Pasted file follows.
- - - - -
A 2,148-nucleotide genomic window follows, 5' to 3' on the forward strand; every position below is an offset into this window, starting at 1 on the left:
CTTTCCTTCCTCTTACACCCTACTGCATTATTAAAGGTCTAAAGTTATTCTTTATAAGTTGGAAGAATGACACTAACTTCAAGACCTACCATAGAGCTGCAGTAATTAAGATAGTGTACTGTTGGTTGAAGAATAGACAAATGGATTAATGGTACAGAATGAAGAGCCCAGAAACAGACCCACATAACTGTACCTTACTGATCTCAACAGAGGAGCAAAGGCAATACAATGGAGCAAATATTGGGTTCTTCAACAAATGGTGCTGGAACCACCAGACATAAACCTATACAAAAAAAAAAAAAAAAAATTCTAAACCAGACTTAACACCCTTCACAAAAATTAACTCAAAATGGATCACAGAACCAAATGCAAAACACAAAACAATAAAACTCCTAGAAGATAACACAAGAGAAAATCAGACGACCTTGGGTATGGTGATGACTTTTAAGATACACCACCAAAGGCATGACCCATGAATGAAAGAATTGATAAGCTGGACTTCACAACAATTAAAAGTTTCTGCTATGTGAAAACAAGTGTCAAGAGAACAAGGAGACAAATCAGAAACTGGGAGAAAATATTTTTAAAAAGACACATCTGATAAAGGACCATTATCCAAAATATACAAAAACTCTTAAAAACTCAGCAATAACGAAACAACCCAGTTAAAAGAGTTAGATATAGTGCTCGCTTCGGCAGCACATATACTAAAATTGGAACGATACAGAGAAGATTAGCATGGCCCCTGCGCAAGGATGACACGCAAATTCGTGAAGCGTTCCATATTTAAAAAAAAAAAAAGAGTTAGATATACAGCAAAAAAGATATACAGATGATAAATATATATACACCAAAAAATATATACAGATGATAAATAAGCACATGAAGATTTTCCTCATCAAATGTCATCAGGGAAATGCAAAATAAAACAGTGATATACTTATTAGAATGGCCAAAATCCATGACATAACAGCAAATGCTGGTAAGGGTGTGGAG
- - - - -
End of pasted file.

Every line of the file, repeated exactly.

A 2,148-nucleotide genomic window follows, 5' to 3' on the forward strand; every position below is an offset into this window, starting at 1 on the left:
CTTTCCTTCCTCTTACACCCTACTGCATTATTAAAGGTCTAAAGTTATTCTTTATAAGTTGGAAGAATGACACTAACTTCAAGACCTACCATAGAGCTGCAGTAATTAAGATAGTGTACTGTTGGTTGAAGAATAGACAAATGGATTAATGGTACAGAATGAAGAGCCCAGAAACAGACCCACATAACTGTACCTTACTGATCTCAACAGAGGAGCAAAGGCAATACAATGGAGCAAATATTGGGTTCTTCAACAAATGGTGCTGGAACCACCAGACATAAACCTATACAAAAAAAAAAAAAAAAAATTCTAAACCAGACTTAACACCCTTCACAAAAATTAACTCAAAATGGATCACAGAACCAAATGCAAAACACAAAACAATAAAACTCCTAGAAGATAACACAAGAGAAAATCAGACGACCTTGGGTATGGTGATGACTTTTAAGATACACCACCAAAGGCATGACCCATGAATGAAAGAATTGATAAGCTGGACTTCACAACAATTAAAAGTTTCTGCTATGTGAAAACAAGTGTCAAGAGAACAAGGAGACAAATCAGAAACTGGGAGAAAATATTTTTAAAAAGACACATCTGATAAAGGACCATTATCCAAAATATACAAAAACTCTTAAAAACTCAGCAATAACGAAACAACCCAGTTAAAAGAGTTAGATATAGTGCTCGCTTCGGCAGCACATATACTAAAATTGGAACGATACAGAGAAGATTAGCATGGCCCCTGCGCAAGGATGACACGCAAATTCGTGAAGCGTTCCATATTTAAAAAAAAAAAAAGAGTTAGATATACAGCAAAAAAGATATACAGATGATAAATATATATACACCAAAAAATATATACAGATGATAAATAAGCACATGAAGATTTTCCTCATCAAATGTCATCAGGGAAATGCAAAATAAAACAGTGATATACTTATTAGAATGGCCAAAATCCATGACATAACAGCAAATGCTGGTAAGGGTGTGGAG